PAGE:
I didn’t know the people on the receiving end of my emails at all and in return they had no idea who I was. Because I didn’t know them, it was really hard to try and write something out of the blue that I thought they might respond to. How is a complete stranger going to feel comfortable responding when I haven’t shown any type of genuine interest?

The Solutions:

I did my research

I started to simply do a little research on who I was contacting. But one thing lead to another and I discovered going beyond basic research really pays off.

So, I started “social stalking”!

You will probably see this term pop up in a lot of my posts. This is a step I used to skip but now it is no longer just a task to me but more of an at work hobby of mine.

My goal is to find out as much as possible about the person and social media allows me to do that. Not only do you learn the basics like their name and location, but you now have a window into their social lives. You can see who they are engaging with, when they are conversing the most, and what gets them to respond to others. Those things alone should give you enough insight into how to approach this person in a way that merits a response.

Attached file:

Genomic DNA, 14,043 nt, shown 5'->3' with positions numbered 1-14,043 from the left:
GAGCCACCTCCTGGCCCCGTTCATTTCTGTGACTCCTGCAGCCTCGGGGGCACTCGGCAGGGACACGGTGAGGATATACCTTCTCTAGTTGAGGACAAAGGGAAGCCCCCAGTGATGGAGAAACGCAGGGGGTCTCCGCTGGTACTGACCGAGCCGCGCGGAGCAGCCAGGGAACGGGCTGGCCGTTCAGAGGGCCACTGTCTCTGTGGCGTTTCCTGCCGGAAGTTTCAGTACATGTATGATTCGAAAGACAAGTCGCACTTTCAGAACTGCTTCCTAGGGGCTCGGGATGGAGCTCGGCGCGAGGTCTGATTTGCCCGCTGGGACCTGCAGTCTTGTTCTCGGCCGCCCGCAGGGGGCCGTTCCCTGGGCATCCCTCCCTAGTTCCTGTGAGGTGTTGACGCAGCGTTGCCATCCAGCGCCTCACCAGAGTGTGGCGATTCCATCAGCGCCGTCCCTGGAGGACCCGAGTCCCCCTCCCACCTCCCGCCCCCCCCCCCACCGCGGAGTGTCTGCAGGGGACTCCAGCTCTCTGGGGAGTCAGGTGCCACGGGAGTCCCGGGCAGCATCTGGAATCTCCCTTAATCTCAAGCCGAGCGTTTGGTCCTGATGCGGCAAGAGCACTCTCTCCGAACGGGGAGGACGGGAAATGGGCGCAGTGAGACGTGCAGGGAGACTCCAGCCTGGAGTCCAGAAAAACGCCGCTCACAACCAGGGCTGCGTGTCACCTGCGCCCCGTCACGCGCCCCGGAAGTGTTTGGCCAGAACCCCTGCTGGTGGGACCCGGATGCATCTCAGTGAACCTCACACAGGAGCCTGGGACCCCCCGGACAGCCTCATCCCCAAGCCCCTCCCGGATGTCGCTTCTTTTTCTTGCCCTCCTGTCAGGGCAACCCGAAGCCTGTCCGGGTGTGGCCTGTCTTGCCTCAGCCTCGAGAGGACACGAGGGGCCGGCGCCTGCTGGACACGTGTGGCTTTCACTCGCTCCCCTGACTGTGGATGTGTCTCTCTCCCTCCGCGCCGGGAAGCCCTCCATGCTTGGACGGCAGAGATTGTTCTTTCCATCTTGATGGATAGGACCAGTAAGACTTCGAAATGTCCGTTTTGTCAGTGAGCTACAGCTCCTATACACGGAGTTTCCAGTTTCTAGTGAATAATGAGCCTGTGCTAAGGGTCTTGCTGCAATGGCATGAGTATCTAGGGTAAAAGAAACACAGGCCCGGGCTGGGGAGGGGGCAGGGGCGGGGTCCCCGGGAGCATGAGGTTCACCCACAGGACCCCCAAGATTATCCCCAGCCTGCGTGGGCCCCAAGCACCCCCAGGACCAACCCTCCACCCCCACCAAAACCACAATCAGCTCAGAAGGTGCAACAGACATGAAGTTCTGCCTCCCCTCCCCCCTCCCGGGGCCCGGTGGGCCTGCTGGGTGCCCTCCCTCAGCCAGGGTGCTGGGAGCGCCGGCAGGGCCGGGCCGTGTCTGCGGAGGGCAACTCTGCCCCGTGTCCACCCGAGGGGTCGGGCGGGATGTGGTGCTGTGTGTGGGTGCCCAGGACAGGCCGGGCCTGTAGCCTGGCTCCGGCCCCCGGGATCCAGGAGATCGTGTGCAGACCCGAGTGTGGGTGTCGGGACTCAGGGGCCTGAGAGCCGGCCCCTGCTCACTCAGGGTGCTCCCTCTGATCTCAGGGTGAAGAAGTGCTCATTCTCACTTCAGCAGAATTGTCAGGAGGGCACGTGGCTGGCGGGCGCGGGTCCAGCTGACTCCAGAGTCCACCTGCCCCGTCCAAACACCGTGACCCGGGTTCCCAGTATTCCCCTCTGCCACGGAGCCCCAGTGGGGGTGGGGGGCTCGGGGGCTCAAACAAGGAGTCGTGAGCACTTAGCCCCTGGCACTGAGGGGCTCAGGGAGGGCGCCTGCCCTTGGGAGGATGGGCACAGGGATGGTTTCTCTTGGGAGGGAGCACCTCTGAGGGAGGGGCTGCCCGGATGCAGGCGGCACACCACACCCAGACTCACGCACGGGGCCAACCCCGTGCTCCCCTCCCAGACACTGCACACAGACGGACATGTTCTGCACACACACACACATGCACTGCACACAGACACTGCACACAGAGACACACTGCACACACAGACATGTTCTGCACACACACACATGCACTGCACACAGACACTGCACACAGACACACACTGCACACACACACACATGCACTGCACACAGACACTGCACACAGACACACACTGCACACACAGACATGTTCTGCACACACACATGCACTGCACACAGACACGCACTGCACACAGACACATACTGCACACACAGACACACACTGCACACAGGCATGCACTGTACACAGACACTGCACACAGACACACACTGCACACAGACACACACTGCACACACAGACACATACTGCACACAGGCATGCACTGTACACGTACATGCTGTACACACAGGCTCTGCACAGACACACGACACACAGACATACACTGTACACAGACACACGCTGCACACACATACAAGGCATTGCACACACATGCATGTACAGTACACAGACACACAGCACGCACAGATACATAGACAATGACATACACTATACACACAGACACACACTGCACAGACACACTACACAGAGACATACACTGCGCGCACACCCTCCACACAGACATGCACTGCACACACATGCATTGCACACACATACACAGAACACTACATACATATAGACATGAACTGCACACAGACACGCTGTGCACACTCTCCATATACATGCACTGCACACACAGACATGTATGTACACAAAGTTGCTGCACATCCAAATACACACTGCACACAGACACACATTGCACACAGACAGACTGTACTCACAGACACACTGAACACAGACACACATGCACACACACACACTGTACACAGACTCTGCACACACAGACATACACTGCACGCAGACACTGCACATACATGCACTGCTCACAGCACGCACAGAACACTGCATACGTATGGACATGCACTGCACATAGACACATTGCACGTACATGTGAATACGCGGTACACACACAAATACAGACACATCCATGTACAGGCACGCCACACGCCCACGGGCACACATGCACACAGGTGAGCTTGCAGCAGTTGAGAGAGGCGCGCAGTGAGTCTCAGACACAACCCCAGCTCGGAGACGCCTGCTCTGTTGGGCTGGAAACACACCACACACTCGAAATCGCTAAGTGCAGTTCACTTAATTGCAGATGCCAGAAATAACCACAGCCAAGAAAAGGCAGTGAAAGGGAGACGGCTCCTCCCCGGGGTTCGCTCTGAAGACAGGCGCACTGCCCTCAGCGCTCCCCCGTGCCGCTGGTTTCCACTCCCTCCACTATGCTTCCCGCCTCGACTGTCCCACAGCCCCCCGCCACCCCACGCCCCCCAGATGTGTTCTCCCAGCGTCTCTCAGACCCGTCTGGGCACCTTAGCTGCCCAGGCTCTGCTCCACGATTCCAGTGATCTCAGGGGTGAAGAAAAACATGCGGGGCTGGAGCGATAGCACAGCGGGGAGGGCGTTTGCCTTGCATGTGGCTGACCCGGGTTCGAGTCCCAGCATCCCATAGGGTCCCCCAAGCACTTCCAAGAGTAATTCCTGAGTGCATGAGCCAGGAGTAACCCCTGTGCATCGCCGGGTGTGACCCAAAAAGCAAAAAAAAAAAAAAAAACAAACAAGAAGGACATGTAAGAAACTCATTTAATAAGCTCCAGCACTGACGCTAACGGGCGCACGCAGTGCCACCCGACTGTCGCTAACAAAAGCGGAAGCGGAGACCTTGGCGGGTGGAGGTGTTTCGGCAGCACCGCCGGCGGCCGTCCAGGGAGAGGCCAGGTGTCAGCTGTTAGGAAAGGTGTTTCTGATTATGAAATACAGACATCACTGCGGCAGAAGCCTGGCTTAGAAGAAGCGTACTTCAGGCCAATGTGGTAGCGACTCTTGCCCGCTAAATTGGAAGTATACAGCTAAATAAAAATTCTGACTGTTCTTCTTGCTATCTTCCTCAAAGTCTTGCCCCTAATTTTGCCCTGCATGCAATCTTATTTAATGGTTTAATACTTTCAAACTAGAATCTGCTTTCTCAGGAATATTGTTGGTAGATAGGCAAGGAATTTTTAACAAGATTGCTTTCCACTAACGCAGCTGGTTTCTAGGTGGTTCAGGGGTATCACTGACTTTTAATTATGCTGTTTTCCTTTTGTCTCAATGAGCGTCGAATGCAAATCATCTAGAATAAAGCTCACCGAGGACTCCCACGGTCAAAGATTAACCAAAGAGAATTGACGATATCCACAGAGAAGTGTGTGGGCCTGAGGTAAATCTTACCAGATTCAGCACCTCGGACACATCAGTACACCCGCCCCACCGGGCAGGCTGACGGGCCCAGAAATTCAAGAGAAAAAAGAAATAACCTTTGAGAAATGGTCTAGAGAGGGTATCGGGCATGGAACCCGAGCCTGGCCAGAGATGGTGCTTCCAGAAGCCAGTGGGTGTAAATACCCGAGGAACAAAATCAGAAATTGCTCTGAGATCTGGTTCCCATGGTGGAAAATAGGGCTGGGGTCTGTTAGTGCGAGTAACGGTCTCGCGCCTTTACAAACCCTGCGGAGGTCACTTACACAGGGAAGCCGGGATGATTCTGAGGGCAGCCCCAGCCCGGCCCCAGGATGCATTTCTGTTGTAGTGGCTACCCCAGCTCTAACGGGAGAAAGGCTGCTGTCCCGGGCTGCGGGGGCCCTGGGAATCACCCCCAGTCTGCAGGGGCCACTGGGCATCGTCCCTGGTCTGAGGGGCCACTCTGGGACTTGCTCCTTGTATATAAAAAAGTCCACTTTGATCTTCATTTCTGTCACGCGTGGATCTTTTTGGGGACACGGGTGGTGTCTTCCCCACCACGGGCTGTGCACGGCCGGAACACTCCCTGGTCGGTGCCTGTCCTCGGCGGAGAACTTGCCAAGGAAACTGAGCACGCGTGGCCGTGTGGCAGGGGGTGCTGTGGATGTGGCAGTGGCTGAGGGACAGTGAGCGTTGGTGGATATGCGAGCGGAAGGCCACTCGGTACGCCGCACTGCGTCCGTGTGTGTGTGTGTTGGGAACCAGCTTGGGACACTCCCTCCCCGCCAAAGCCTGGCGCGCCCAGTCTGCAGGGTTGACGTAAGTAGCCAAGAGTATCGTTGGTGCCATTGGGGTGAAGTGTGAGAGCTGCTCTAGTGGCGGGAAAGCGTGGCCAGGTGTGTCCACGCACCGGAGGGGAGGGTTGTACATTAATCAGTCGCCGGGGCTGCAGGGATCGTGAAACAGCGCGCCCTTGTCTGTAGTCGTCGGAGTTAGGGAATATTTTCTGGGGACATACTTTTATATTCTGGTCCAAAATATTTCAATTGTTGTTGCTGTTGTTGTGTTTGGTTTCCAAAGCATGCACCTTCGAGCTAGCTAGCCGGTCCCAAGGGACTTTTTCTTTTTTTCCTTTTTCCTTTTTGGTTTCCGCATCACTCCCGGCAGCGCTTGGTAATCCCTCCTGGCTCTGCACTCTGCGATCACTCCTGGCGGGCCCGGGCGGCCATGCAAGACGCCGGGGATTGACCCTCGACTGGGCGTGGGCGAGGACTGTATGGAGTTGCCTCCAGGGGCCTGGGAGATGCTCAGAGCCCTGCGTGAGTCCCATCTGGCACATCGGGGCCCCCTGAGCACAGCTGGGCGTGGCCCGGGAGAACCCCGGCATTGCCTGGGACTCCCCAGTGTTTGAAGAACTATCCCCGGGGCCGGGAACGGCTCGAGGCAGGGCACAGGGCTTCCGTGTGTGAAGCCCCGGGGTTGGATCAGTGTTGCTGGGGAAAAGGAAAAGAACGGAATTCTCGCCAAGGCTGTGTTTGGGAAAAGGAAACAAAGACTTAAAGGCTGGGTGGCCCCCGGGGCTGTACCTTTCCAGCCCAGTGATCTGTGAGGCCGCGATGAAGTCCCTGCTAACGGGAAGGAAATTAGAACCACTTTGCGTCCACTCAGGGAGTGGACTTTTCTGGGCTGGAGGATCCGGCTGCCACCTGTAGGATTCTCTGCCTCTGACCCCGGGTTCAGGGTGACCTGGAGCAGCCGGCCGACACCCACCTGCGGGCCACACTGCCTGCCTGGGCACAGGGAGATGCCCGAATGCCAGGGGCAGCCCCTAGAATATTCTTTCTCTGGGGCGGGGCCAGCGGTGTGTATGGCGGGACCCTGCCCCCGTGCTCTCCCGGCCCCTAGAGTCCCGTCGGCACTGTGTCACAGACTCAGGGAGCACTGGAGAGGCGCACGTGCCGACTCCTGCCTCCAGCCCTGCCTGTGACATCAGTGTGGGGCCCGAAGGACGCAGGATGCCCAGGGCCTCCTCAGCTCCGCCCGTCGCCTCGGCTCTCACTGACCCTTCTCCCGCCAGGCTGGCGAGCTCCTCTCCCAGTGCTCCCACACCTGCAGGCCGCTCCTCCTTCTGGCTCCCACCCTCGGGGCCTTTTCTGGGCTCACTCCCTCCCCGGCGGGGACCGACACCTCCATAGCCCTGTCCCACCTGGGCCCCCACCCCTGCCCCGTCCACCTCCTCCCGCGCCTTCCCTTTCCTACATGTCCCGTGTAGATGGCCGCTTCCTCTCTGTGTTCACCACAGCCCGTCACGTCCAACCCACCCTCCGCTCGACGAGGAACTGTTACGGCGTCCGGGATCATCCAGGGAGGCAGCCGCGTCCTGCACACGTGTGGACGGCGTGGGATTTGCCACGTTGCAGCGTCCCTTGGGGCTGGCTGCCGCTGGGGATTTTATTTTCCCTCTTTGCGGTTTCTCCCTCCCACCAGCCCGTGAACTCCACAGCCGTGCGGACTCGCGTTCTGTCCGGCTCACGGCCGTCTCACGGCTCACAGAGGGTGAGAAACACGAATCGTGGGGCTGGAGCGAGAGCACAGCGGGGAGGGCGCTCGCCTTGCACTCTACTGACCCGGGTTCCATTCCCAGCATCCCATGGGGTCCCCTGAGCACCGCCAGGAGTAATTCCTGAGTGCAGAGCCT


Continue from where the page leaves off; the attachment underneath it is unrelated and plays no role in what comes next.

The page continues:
Tip: Most of your stalking is best done on Twitter. Facebook is more personal whereas Twitter gives even an average day person the chance to interact with some of the biggest names. Rather than wasting time scrolling through tweet after tweet, I use Just plug in their Twitter handle and it will generate all their tweets including retweets and replies. The goal here is to look at what they are sharing along with who they are talking to. So make sure you filter out the retweets and pay extra attention to the replies.

AllMyTweets Preview

I would write to someone I know

I started to write up emails with the intentions of sending it to a friend or family member rather than an editor or writer. Why?

  1. I was no longer using a template! Speaking to a friend comes natural, so naturally you are going to sound more casual and comfortable with the person on the other end.
  2. There was no need to blow smoke and I started to trim the unwanted junk. I also noticed I was ditching the awkward self-introduction and didn’t have to explain my motives as much.